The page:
Sacha Baron Cohen may be a comedic genius, but his latest film – “The Dictator” – is lacking the hilarity and socially conscious raison d’etre of his previous pictures, “Borat” and “Bruno.”
“The Dictator” may seem timely, considering that its lead character is Middle Eastern despot Aladeen (Cohen), whose nation is attempting to develop nuclear weapons.
But it’s difficult to discern whether Cohen and director Larry Charles are satirizing current events or, rather, Americans’ perceptions of those events.
In the film, Aladeen’s nation is threatened by war if he fails to discontinue its weapons manufacturing program. He arrives in New York with the intention of speaking at the United Nations, is betrayed by a compatriot and ends up wandering the streets of Brooklyn as a double takes his place at the UN.
Aladeen befriends the politically correct owner (Anna Farris) of an earthy market, who has been hired as the vendor for the United Nations. Naturally, Aladeen sees a way to halt his betrayers and body double from signing a peace treaty.
In his previous films, much of the humor came from Cohen’s characters ability to inspire racist or homophobic language from unwitting, but very real, subjects and then lampooning their ignorance.
But it’s not as funny to watch Cohen spout that same type of language in a scripted format. There are a few laugh-out-loud moments in “The Dictator,” but many of the jokes fall flat.
And the picture suffers from the lack of spontaneity that made “Borat” and “Bruno” so outrageously funny.
The week’s other wide release – “Battleship” finds director Peter Berg (“Hancock”) wandering into Michael Bay territory.
Based on the Hasbro board game, this expensive-looking military action movie utilizes the worst elements of Bay’s films, including rapid fire editing, a bombardment of special effects, speechifying and syrupy, ballad-scored love scenes on a beach.
On the other hand, Berg’s treatment of the military is slightly more respectful than Bay’s fetishistic approach to combat and weaponry on display in the headache-inducing “Transformers” films.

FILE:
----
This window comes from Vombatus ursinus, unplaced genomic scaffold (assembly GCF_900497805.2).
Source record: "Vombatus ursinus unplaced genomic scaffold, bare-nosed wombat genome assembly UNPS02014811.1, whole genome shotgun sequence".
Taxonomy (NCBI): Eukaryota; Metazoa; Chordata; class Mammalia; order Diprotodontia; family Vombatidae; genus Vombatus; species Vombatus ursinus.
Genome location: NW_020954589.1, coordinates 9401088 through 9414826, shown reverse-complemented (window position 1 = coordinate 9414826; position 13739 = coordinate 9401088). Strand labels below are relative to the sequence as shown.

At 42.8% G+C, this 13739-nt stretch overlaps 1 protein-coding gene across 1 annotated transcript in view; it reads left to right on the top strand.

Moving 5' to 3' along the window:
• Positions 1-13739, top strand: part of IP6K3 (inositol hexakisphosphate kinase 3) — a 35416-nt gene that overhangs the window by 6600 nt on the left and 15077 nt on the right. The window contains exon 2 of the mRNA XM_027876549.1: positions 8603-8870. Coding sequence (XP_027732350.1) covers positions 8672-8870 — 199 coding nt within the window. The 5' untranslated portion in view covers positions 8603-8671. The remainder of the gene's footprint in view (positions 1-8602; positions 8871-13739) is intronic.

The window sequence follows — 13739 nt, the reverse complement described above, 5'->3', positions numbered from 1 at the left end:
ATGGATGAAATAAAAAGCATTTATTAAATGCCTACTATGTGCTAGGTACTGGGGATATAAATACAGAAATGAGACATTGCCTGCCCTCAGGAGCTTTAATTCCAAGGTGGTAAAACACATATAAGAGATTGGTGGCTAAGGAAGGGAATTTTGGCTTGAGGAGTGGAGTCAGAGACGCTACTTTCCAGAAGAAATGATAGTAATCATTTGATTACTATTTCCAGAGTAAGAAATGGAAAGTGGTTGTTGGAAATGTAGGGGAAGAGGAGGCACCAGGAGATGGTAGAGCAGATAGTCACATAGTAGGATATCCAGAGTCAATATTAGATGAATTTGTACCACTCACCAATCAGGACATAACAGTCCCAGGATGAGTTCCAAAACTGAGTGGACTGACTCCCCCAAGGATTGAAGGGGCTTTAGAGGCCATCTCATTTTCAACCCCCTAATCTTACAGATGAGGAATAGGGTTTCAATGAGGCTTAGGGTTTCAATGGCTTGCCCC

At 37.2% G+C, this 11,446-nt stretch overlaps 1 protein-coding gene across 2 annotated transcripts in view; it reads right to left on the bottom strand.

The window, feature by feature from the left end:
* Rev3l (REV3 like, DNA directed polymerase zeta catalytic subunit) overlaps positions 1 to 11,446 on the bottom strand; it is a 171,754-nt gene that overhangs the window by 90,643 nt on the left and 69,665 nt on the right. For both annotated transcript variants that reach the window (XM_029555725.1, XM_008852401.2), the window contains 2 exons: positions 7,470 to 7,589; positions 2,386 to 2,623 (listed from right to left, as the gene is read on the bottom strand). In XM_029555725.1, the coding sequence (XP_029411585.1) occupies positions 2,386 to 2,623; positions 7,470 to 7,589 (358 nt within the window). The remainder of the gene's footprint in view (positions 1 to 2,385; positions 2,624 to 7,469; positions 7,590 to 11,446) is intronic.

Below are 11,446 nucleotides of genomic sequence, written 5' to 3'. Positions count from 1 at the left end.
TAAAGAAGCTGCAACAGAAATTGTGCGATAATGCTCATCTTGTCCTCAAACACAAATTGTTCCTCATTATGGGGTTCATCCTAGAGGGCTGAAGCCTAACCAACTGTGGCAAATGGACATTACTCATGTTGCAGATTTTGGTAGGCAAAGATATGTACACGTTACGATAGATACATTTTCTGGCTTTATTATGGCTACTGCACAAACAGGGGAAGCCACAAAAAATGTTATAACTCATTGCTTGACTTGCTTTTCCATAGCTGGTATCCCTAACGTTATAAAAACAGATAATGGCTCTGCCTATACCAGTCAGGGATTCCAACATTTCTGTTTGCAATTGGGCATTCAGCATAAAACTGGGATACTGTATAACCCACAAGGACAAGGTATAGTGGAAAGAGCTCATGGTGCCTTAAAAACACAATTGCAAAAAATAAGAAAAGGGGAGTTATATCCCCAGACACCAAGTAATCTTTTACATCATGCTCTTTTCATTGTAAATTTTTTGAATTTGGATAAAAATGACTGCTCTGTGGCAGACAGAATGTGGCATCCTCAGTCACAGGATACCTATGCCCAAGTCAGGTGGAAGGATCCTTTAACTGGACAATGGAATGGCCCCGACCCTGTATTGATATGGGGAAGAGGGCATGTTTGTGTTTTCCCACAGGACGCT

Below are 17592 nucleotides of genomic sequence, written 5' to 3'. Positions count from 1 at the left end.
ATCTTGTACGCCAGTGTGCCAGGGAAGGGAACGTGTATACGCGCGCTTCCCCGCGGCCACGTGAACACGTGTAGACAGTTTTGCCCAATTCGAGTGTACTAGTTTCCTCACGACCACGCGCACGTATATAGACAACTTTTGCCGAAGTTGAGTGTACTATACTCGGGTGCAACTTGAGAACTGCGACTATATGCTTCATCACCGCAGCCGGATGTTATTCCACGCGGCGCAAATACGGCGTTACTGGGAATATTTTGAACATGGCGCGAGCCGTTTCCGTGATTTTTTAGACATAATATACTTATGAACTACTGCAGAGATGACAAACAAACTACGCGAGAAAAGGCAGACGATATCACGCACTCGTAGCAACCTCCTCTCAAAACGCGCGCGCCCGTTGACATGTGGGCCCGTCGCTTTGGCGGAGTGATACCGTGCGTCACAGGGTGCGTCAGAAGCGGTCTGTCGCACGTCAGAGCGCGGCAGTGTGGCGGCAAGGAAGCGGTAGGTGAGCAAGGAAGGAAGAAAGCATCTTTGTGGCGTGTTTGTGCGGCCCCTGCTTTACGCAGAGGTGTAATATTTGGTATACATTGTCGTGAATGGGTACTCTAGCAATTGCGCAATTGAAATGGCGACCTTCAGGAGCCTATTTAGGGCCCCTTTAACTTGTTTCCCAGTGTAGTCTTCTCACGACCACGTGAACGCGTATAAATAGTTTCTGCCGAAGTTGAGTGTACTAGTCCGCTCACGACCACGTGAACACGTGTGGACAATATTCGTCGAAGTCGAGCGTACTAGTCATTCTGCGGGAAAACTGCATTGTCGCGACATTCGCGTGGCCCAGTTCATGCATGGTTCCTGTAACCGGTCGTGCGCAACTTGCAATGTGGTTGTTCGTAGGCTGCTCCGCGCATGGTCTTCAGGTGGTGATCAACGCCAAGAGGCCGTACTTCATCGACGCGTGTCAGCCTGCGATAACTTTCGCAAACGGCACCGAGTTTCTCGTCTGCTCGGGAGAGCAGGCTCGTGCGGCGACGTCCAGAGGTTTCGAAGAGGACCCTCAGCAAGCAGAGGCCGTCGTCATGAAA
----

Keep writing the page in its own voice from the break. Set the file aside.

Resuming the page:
One of the most heroic figures in “Battleship” is a soldier who has lost both of his legs, while a group of elderly veterans help to save the day by putting the U.S.S. Missouri back into service.
Unfortunately, these scenes only make up a fraction of this epic-length action film, which involves a rowdy young man (Taylor Kitsch) who enlists in the Navy at the request of his older brother (Alexander Skarsgard).
Berg plucks a story line straight out of “Armageddon” by putting Kitsch’s character at odds with Admiral Shane (Liam Neeson), whose daughter (Brooklyn Decker) he happens to be dating.
During a routine naval games weekend, aliens that resemble Transformers attack off the coast of Hawaii and all of the film’s characters are forced to chip in to stave off the invaders.
“Battleship” boasts some decent special effects, but there are entirely too many of them. The script is by-the-numbers and the director’s decision to channel Bay’s work is misguided.
Filmgoers in search of something slightly more cerebral might want to check out “Beyond the Black Rainbow,” a visually impressive, but mostly nonsensical, attempt to recreate an early 1980s science fiction thriller.
There’s much to praise in Panos Cosmatos’s movie, so it’s a disappointment that the film feels so curiously flat.
The picture eerily captures the look and feel of a late 1970s or early 80s film and its synth-heavy score is one of the best since last year’s “Drive.”
Any attempts to describe the film's story would be futile, but it has something to do with a young woman who appears to have ESP and the doctor who torments her in his laboratory.
The film makes little sense narratively, which is something I could get my head around a little better if its pacing weren’t so glacial.
I’ve noticed that the picture has been described as a trance film, but I found it to be more sleep-inducing.
Cosmatos has some obvious talents creating mood and adding stylistic touches, but I’m hoping his next attempt will be less of a nostalgic exercise.
The week’s best cinematic selection by far is Maiwenn Le Besco’s “Polisse,” an ensemble piece on various Child Protection Unit officers in Paris.
The picture drew mixed reviews at last year’s Cannes Film Festival, but I found it to be riveting.
In just two hours, the movie packs in enough plotlines and characters for an entire season’s worth of your favorite prime time cop show.
Its leads are men and women of varying ethnic and religious backgrounds who attempt to juggle their crumbling personal lives with their jobs, which require nabbing pedophiles, child abusers and exploiters of various kinds.
There’s little in the way of plot. Often, the film moves from one case or scenario to the next and then juxtaposes sequences in which the story’s leads attempt to deal with their own spouses or children. Occasionally, a romance blossoms between the CPU officers or a friendship falls apart.
All of the actors in the film deliver naturalistic performances, giving “Polisse” a documentary-style feel. Fans of gritty cop dramas won’t want to miss it.